sun 27/09/2020

Our Children | reviews, news & interviews

Our Children

Our Children

Distressing, yet ultimately unsatisfying, Belgian family drama inspired by shocking real-life events

Émilie Dequenne as Murielle in 'Our Childen': about to embark on a marriage that will lead to her deterioration

It’s likely that how Our Children culminates is no secret. Director Joachim Lafosse is well aware of that, and the film’s opening moments take place in the aftermath of the shocking conclusion of what’s about to unfold. Nonetheless, Our Children is composed so carefully that its climax still whacks you in the stomach.

It’s likely that how Our Children culminates is no secret. Director Joachim Lafosse is well aware of that, and the film’s opening moments take place in the aftermath of the shocking conclusion of what’s about to unfold. Nonetheless, Our Children is composed so carefully that its climax still whacks you in the stomach.

Our Children (Á perde la raison) reunites Tahar Rahim and Niels Arestrup, last seen together in Jacques Audiard’s A Prophet. Together with Émilie Dequenne, the trio comprise a family unit as unusual as it’s toxic. The film is based on real-life events that occurred in Belgium, Lafosse’s home country, in 2007. The director has said that for him they evoked Greek tragedy, and that he wanted to build on them to dig further into themes of excessive love, dysfunctional families and the nature of limits explored in his previous films.

Our Children Niels Arestrup Tahar RahimMounir (Rahim) lives with his stepfather, Doctor André Pinget (Arestrup, pictured right with Tahar Rahim). Although born in Morocco and still having family there, Mounir has somehow come under Pinget’s wardship. The balance between the two is shaken when Mounir meets, falls in love with and marries teacher Murielle (Dequenne). When the couple tell Pinget their intentions, he offers to pay for their honeymoon and Murielle invites him along. They then move in with Pinget, and Mounir is employed by the aging doctor. Pinget takes Murielle on as a patient.

This close trio is expanded when a first child is born, then another, a third and finally a fourth. All are girls. Murielle is just 27. Space is needed and Mounir and Murielle’s relationship is falling apart. He hits her. Pinget acquires a new house, its ownership subject to a legal document signed by Mounir and Pinget. Murielle is not a signatory. Her mental state is in decline and she’s seeing a therapist chosen by Pinget, who’s appalled to discover that her client lives in the house of a man who is not only her doctor, but also effectively her father-in-law. It’s also revealed that Pinget has a marriage of convenience to Mounir’s Morocco-dwelling mother. Pinget is also behind a similar marriage, between Murielle’s sister and Mounir’s brother. After the birth of their third child, Mounir tells Murielle that “this is still his [Pinget’s] home, remember.” As if she could forget it.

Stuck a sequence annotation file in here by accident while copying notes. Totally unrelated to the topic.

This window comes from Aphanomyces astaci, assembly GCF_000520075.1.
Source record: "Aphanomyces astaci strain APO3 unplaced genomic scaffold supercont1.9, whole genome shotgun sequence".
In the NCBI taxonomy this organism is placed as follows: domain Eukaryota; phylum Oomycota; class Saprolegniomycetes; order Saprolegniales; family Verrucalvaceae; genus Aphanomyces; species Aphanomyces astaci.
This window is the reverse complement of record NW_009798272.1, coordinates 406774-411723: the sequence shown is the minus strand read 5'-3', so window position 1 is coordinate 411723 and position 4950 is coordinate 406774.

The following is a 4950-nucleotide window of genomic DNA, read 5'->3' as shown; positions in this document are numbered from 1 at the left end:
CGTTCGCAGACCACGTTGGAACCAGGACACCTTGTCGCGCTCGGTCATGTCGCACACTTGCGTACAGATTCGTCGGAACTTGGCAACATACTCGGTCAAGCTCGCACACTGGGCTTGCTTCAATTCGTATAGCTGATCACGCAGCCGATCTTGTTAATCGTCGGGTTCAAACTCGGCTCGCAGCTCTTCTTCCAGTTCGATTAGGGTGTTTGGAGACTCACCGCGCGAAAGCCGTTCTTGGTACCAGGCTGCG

The slow-burn impact of the pressure-cooker atmosphere on Murielle is depicted deftly, with a fine sense of pace. It’s only between the birth of daughters two and three that Lafosse begins filling the picture in. Before then, this seems a happy, if unconventional, household with a generous yet terse father figure on hand. After that, Mounir lashes out at the kids and no comment is made by Pinget. But Pinget has no problem saying what he likes to Murielle. Her deterioration is tough to watch, echoing Catherine Deneuve’s in Repulsion. This is Émilie Dequenne’s film.

Our Children Niels ArestrupAs the manipulative Pinget, Arestrup exudes a creepy and detached air of threat. Rahim though is curiously colourless, his subservience to Pinget painted in broad stokes. Despite the somewhat lumpy revisit to Arestrup and Rahim's figurative father-son relationship from A Prophet, both characterisations are devices enabling Lafosse to perform his principal task, which is to render Murielle’s plight in detail.

More problematic is Lafosse’s almost-constant stylistic device of having the right or left of the frame masked by an impression of something out-of-focus in the foreground – a door frame, head or curtain – to give a sense that the camera is peeking in unseen on the characters, as if through a window (as seen in picture of Niels Arestrup, above left). Once registered, this distracting contrivance quickly wears out its welcome.

The tension in Our Children is palpable, the use of music outstanding, the climax shocking and Émilie Dequenne stunning as Murielle. But this ultimately unsatisfying film does not gel to become more than the sum of its parts.

Visit Kieron Tyler’s blog

Watch the trailer for Our Children

The tension is palpable, the use of music outstanding, the climax shocking and Émilie Dequenne stunning as Murielle

rating

Editor Rating: 
3
Average: 3 (1 vote)

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